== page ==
By Yemisi Suleiman
Talk about a brand that celebrates individuality and feminism in a stylish combination of timeless elegance and a touch of contemporary twist in the Nigerian fashion industry, one name that readily comes to mind is “Ituen Basi”.
With a distinct signature that is inspired by old couturiers and designs synonymous with the tradition of the finest quality infused with unquestionable creativity, Ituen Basi ranks among the best in the industry.
Unlike lots of Nigerian designers who stumbled into the profession, Ituen Basi, trained at the London College of Fashion; after graduating with a BA in Theatre Arts from Obafemi Awolowo University Ile-Ife.
Her training at the London College of Fashion enabled her to deepen her knowledge and formalized her experience in the fashion industry. In this chat with Esther Onyegbula, Ituen Basi talks about the challenges of being a fashion designer in Nigerian, her style, amongts other issues.
As a designer what is your definition of style?
Style is an outward expression of your inner self, which manifest in terms of the kind of clothing that you wear and how you package yourself. Style is innate, it is something that comes from within and you can only see it in the outward appearance of what people wear.
How would you describe your style?
For me style is something that is more than a piece of clothing; my style is fun, comfortable, and ecliptic; I like to wear something that tells a story.
It could tell my personal story, you might not know that the scarf that I am wearing is my mother’s for instance and it means something to me because it was passed down from her mother to her.
I love the feeling of nostalgia people experience when they walk in and see my collections, just remembering that their grand mother use to have this fabric.
What is one fashion item you won’t be caught wearing?
When it comes to fashion I never say never, but my sense of decency will always take the better part of me, which is why I wouldn’t wear bikini for instance, but I could wear a mini dress over a pair of trouser.
Which fashion item would you splurge on?
I am not crazy about any of these items.
When it comes to colours which are your favorite?
Although I work with all kind of colours, I believe white is probably my favourite colour as it provide a striking canvas for me to work with.
How would you describe your designs?
When describing my designs, I normally use the word individualistic because my designs lends itself to the wearer and its fun; which is why during fashion shows or exhibitions, I tell my models to smile whenever because they are wearing clothes that are fun and there is need to let the audience see that.
When cutting a piece of fabric what inspires your designs?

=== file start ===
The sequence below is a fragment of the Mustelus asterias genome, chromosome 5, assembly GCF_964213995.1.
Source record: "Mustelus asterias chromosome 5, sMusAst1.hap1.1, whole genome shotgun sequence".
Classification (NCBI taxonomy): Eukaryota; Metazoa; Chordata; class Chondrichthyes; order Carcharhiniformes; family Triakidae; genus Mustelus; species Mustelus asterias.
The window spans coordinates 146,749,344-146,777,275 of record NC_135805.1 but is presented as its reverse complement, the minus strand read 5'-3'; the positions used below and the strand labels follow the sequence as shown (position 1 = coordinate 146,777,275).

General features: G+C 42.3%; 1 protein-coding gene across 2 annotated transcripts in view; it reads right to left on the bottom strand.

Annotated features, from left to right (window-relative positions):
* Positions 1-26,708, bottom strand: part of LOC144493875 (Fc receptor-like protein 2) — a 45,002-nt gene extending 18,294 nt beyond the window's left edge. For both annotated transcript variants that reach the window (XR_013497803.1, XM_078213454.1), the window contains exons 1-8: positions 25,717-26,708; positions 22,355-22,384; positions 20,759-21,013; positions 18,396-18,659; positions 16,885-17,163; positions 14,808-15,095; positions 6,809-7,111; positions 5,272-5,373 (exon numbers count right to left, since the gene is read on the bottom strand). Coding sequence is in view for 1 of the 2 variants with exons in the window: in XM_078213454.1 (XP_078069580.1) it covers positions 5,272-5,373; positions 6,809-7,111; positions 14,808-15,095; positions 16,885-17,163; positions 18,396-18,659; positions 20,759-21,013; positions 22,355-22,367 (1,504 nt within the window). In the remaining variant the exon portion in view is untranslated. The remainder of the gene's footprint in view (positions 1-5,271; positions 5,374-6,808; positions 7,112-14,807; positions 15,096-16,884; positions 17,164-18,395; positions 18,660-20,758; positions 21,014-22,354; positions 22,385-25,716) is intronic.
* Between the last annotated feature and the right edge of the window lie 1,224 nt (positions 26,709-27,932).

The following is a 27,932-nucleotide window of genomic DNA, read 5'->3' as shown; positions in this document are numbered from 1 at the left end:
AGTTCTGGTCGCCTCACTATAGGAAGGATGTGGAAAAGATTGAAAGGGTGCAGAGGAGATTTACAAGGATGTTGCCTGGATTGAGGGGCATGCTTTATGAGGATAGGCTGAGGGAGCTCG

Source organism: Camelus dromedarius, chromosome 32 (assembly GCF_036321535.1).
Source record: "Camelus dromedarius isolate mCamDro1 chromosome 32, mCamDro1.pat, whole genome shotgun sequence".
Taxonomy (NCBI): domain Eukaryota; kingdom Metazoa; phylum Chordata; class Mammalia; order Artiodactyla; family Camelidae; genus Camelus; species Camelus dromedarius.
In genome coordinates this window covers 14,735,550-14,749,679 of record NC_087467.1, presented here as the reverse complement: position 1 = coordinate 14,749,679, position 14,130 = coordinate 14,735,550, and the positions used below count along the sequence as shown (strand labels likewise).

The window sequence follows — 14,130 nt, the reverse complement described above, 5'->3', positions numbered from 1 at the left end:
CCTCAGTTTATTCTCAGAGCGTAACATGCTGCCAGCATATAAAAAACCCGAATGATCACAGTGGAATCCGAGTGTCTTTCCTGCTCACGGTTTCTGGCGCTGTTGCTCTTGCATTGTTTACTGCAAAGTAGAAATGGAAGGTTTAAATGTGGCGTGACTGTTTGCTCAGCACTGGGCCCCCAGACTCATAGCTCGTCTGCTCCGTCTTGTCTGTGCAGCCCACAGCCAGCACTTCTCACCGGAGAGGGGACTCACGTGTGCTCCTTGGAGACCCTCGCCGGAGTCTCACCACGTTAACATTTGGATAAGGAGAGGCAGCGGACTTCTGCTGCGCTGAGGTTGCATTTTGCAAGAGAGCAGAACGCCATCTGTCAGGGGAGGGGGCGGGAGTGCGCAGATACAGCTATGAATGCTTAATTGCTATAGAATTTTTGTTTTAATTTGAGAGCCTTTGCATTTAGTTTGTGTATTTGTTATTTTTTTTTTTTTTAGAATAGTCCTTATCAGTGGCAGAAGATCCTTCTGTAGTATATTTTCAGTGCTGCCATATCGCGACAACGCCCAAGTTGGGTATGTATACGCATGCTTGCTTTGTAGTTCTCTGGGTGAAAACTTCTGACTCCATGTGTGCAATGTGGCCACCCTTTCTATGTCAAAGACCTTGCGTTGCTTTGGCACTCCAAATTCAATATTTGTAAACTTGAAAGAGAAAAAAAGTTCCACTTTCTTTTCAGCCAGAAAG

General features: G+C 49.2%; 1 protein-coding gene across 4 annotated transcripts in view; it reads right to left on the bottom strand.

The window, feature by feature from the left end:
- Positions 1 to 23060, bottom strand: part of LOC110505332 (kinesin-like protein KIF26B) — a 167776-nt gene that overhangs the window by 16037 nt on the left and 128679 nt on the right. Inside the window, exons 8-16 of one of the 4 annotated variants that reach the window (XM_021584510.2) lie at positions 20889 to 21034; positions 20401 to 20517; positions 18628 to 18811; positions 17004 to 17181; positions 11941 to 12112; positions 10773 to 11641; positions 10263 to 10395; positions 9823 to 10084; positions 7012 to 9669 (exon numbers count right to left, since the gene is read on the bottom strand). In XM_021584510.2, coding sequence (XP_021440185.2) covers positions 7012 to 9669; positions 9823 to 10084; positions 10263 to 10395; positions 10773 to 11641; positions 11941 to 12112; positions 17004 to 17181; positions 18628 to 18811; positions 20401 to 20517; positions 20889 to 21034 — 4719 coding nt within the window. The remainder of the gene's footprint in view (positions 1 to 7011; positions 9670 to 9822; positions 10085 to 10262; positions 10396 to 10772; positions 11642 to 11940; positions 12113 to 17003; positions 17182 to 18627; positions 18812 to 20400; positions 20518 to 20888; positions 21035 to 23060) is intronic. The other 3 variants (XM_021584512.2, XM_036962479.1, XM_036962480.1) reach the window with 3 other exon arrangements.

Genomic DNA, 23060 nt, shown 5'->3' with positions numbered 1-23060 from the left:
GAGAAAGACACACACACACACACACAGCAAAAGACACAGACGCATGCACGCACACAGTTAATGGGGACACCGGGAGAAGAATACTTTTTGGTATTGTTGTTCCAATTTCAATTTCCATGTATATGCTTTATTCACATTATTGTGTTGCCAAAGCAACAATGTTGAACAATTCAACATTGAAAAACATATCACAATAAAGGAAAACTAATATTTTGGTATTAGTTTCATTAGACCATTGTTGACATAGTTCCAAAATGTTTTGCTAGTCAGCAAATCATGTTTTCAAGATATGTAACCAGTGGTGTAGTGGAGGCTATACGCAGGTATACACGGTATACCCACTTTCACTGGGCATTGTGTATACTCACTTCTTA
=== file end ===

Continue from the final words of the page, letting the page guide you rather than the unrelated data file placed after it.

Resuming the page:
My designs are inspired by anything and everything, it could be the shape of a shadow on the wall, it could be a butterfly the flutter pass, or something. It could be an old design that inspires a new one, so a lot of things actually inspire my designs.
As part of the industry, how would you describe the Nigerian fashion industry?
The industry is a bit chaotic, because there are no structures, having said that I do congratulate the fashion practitioners in Nigerian for being extremely resilient considering all the odd set up against them. Practicing fashion in such a chaotic environment it is really applaudable.
In your opinion what issues need to be addressed to enhance the industry?
A lot of the fashion practitioners and artisans need to have training; training doesn’t have to be formal, it could be something like apprenticeship, internship, mentoring, just go and work with somebody who knows a little bit more than you. By so doing we can start emulate our competitor outside the country.
Gradually the world has become a global village, we means we are competing with International standards whether we recognise it or not.
And we need to prove that our standard meets international standard which is only possible when we aware of what obtain internationally and ensure that we incorporate it in what we do.
Based on the fact that you worked as a designer in the UK and presently in Nigeria what are the challenges you have face here as a Nigeria designer?
Initially I would say personnel, but the issue of personnel isn’t peculiar with Nigeria alone, running a factory in England, I realized that the issue of personnel is everywhere because human beings would be human regardless of nationality so it is just a question of learning how to manage them.
Power is one big challenge, the issues of power and lack of it is major challenge because it totally destabilises a lot of things. With all the power problems, we are not in a position to compete effectively.
As a designer why are Nigerian’s designers and their collection very expensive?
We need to consider all kind of challenges the average Nigeria designer goes through, before we kill them. like I said earlier on, how much does it cost to put a skirt on a rack? I have always maintained that the way forward in Nigeria with a lot of Nigerian designers is affordable clothing.
But designers are not within everybody’s reach or the majorities reach, because of the challenges they pass through to actually put a piece together. Come to think of it, at the end of the day you are not just doing it for the love of it alone ,you are doing it as a business, which should be lucrative and pay your bills.